Pray Always

In this week’s edition of our weekly Wednesday newsletter, Scott ponders the power of unceasing prayer.


Dear friends in Christ,

Today’s assigned readings include a passage from James, with these instructions, “Are any among you suffering? They should pray. Are any cheerful? They should sing songs of praise” (James 5:13).

In my limited experience talking with people – and reflecting on my own life – too often we tend to pray to God when we want something. The scriptures suggest another approach. We should, instead, pray without ceasing. We should pray to give thanks, to praise God, to seek God’s will, and, yes, to implore God’s action in the world. Sometimes I’m better at this than other times. Does prayer work? Absolutely. I know that when I pray more often, I discover a sense of God’s grace in the world and in my life that I might not otherwise find.

Man prayer in church

A rich prayer life moves beyond asking God to do things for us and toward a life in which we commit ourselves to God. We pray not for God to fix everything for us, but for God to accompany us in our brokenness and in the broken places of the world.

Forward Movement has all kinds of resources on prayer, but today’s message won’t point you toward something to buy. Instead, I invite you to try a kind of prayer you haven’t used lately. Haven’t spent time telling God thanks? Try it. Or try praising God in prayer. Or asking for God’s direction. There isn’t a right or a wrong way to pray, but I do believe we are blessed when we push ourselves toward a deeper life of prayer.

How will you pray today?

Yours faithfully,

Scott Gunn
Executive Director

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Save the EpiscoCat Calendar

Save the EpiscoCat Calendar“Meow culpa.” Mourn-no-more cat lovers.

Rising from the crowded cutting room floor, the canceled cat calendar that caused a church-wide hairball crisis is BACK!

With your help, Forward Movement is reintroducing the popular EpiscoCat Calendar in 2018!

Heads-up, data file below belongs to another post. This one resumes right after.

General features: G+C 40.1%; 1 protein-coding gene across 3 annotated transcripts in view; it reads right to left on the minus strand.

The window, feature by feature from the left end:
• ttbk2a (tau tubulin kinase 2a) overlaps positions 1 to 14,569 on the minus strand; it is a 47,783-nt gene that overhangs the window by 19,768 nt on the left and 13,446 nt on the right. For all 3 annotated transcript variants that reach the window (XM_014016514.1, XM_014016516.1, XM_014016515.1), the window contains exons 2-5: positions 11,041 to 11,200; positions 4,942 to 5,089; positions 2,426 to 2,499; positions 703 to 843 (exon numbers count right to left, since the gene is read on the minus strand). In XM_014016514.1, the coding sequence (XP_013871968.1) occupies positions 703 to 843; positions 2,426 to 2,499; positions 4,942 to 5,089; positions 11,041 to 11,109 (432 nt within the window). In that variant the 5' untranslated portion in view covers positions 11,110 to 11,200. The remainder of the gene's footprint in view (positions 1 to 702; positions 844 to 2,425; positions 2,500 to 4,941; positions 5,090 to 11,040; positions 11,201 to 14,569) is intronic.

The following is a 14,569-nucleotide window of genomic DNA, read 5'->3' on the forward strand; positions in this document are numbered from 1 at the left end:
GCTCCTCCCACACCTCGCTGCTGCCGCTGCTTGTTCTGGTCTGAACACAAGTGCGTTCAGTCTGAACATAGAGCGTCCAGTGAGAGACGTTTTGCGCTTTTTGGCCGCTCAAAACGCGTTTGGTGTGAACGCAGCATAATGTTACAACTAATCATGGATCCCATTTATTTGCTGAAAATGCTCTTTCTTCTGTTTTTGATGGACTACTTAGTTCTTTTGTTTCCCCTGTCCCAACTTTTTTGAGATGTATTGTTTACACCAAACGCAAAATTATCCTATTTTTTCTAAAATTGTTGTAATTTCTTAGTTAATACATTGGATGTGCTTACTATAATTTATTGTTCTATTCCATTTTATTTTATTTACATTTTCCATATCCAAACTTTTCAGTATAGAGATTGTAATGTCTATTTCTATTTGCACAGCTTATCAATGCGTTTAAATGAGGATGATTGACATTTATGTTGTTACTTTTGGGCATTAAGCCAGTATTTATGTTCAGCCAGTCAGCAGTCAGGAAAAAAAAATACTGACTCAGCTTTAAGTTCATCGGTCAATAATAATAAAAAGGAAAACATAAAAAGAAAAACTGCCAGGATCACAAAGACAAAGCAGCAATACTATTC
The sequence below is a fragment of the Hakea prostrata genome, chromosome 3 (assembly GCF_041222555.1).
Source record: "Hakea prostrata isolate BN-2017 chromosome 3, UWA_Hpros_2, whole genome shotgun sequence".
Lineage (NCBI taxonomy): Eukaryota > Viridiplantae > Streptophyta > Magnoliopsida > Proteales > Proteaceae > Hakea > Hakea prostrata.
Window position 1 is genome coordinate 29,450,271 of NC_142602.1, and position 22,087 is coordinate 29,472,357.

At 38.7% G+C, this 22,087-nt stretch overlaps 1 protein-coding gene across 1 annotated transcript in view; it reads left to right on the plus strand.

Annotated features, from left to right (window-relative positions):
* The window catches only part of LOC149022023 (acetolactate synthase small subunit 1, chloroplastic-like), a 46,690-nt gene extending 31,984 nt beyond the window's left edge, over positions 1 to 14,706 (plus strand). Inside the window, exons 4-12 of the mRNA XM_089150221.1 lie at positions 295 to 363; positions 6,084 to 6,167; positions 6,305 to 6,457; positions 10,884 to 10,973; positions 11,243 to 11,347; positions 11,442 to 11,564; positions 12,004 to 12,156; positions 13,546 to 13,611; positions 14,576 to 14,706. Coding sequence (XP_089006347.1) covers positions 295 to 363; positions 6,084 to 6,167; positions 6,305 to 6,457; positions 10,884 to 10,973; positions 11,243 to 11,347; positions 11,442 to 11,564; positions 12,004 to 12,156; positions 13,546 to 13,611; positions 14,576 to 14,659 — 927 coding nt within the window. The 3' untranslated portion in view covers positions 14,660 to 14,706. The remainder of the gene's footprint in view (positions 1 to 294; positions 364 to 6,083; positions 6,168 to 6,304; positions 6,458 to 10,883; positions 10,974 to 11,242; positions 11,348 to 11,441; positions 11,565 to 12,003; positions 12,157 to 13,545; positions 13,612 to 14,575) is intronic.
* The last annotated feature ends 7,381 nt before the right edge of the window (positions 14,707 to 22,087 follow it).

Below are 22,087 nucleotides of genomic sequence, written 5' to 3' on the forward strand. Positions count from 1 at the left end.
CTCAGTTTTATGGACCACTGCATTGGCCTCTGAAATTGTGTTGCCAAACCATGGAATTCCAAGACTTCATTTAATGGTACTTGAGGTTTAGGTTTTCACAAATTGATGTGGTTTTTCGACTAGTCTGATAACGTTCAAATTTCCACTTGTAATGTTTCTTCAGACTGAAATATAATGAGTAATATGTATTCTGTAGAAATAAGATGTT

Your GoFundMe donation will support our mission of inspiring disciples and empowering evangelists, one Jesus Meow-vement feline at a time. As a thank you, all donors will receive gifts to support daily spiritual practices. Gifts will ship in September.

  • Donations of $25 or more will receive one copy of the calendar to keep, and one to share.
  • Donations of $50 or more will receive 4 calendars, and a one-year email subscription to Forward Day by Day
  • Donations of $100 or more will receive 6 calendars, a one-year email subscription to Forward Day by Day, and a copy of Forward Movement’s 2018, 365-day book of daily devotional meditations


Donate now to help make our church cat…holic again!


Forward Movement will also accept photo submissions to be included in the Episcocat Calendar through May 2017 (guidelines below). Please note, a donation does not guarantee that your photo will be selected for the calendar.


The EpiscoCat calendar is a collaboration between faithful readers, their beloved cats, and Forward Movement. This thirteen-month calendar (December 2017-December 2018) includes all the major feasts of the Episcopal Church, color-coded to coordinate with the liturgical seasons. Photos of esteemed felines from around the church—along with humorous captions—make this unique calendar a perfect gift for the Episcopal cat lover in the office, at home, or for yourself.


Photo submissions for EpiscoCat Calendar

Send Us Your Cat Photos!

Forward Movement is accepting photo submissions for the EpiscoCat Calendar – our 13-month, wall-hanging calendars. If we choose your photo, you’ll receive photo credit and a complimentary calendar.

Photo Requirements and Suggestions:

  • High resolution: 300dpi high-quality or better, check the file size before sending to ensure it’s at least 2-3 MB
  • Let your furry friend shine – please, no people in your photos
  • Images must be crisp and in focus.
  • An interesting background and setting is encouraged.


All submissions must include (please read carefully):

  • Your Name
  • Address (so we know where to send your calendars if your photo is selected)
  • Email
  • Phone number (best way to reach you through September 2017)
  • Cat(s) name(s)
  • Suggested caption(s) for your photo (optional).


How to submit your photo:

Email your photos, along with the information listed above to episcopets@gmail.com. Please use the subject line: EpiscoCats Photo Submission

Submission Deadline: May 31, 2017
Only photos received on or before May 31, 2017 will be considered for this year’s calendar.

Caption Contests:

Check our Facebook page starting in June for daily contests to help us write photo captions for the selected cat photos. If your caption is selected for print, you’ll receive a calendar as a thank you.

Forward Today: 50 Days of Fabulous

In this week’s Forward today, Scott reminds us that the Easter season isn’t over, and suggests we double down on our celebration.


Dear friends in Christ,

There’s big news! Everyone’s talking about it! It’s hard to focus on anything else! Yes, that’s right. The big news is that it’s Easter!